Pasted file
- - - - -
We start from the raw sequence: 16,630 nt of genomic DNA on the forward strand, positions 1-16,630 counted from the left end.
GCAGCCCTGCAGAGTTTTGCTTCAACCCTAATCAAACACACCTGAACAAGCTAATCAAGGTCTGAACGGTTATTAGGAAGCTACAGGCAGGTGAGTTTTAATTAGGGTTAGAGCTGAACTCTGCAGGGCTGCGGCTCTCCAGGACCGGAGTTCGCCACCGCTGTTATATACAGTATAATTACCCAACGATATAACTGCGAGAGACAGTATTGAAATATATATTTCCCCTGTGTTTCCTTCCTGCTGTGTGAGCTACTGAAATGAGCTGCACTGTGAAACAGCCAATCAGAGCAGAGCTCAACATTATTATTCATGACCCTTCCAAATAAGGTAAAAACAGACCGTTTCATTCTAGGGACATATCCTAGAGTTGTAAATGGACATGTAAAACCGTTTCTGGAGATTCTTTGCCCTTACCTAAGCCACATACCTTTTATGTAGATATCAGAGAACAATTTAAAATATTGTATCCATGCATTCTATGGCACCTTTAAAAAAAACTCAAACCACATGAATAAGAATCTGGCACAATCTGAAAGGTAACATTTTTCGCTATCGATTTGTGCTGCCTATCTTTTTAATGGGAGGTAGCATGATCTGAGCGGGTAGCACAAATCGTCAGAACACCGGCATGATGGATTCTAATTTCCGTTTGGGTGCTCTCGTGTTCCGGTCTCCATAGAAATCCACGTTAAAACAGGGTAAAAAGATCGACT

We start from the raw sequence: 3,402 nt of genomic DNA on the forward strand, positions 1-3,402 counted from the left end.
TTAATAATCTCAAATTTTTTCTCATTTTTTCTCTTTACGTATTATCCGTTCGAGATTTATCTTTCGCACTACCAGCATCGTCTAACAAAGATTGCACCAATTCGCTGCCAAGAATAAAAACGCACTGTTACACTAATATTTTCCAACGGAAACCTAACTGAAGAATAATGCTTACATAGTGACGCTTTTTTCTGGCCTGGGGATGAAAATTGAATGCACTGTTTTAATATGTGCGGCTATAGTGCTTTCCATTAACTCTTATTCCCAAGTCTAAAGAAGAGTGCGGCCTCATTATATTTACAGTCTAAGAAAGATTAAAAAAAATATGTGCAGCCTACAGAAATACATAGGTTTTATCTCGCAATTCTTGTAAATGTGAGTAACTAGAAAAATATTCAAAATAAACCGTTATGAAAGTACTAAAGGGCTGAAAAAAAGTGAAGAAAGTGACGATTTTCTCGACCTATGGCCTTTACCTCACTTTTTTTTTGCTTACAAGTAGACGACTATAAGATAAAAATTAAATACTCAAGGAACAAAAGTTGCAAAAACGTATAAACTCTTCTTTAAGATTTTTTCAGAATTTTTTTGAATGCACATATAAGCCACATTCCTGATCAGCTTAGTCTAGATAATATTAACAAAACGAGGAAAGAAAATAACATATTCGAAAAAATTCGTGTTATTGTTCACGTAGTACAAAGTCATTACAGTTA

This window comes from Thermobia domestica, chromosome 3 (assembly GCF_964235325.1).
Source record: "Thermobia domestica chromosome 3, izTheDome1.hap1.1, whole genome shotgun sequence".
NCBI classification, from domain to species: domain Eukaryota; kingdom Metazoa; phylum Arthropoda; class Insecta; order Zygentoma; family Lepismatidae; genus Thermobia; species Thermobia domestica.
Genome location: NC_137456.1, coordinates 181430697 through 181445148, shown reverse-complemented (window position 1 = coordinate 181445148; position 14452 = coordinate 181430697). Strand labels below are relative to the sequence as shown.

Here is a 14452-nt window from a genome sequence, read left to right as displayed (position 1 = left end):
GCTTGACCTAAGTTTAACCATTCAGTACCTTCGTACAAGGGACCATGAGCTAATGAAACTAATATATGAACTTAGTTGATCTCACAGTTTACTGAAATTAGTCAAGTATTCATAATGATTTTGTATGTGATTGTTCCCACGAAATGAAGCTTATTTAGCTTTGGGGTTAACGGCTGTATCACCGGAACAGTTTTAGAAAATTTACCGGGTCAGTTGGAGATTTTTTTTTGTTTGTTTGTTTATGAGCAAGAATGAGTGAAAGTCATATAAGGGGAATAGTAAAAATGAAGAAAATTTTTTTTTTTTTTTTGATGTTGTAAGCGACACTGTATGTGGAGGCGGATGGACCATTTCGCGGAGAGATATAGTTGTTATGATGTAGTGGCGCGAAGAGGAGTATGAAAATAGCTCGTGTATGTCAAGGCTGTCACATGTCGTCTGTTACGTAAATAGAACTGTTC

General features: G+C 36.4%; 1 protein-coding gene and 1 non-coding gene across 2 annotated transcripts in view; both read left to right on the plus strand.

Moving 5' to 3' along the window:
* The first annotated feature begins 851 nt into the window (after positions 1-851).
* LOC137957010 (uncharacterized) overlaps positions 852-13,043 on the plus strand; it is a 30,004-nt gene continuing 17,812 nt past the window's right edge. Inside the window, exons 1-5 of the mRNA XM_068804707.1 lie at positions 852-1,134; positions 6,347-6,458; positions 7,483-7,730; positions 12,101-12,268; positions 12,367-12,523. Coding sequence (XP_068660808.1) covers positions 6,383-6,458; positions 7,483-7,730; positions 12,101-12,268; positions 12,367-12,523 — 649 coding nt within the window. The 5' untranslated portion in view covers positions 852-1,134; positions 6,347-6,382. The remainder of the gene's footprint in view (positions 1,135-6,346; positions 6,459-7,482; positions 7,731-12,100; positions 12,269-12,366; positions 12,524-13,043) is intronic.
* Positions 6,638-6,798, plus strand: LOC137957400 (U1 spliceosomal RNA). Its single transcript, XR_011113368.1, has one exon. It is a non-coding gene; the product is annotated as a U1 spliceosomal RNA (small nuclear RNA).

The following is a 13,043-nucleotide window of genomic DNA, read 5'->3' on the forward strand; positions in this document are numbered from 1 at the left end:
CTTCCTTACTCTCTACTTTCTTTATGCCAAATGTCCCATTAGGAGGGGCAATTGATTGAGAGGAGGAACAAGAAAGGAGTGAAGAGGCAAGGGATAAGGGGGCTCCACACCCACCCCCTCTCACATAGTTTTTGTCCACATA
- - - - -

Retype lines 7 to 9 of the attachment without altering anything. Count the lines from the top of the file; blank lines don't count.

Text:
NCBI classification, from domain to species: domain Eukaryota; kingdom Metazoa; phylum Arthropoda; class Insecta; order Zygentoma; family Lepismatidae; genus Thermobia; species Thermobia domestica.
Genome location: NC_137456.1, coordinates 181430697 through 181445148, shown reverse-complemented (window position 1 = coordinate 181445148; position 14452 = coordinate 181430697). Strand labels below are relative to the sequence as shown.

Here is a 14452-nt window from a genome sequence, read left to right as displayed (position 1 = left end):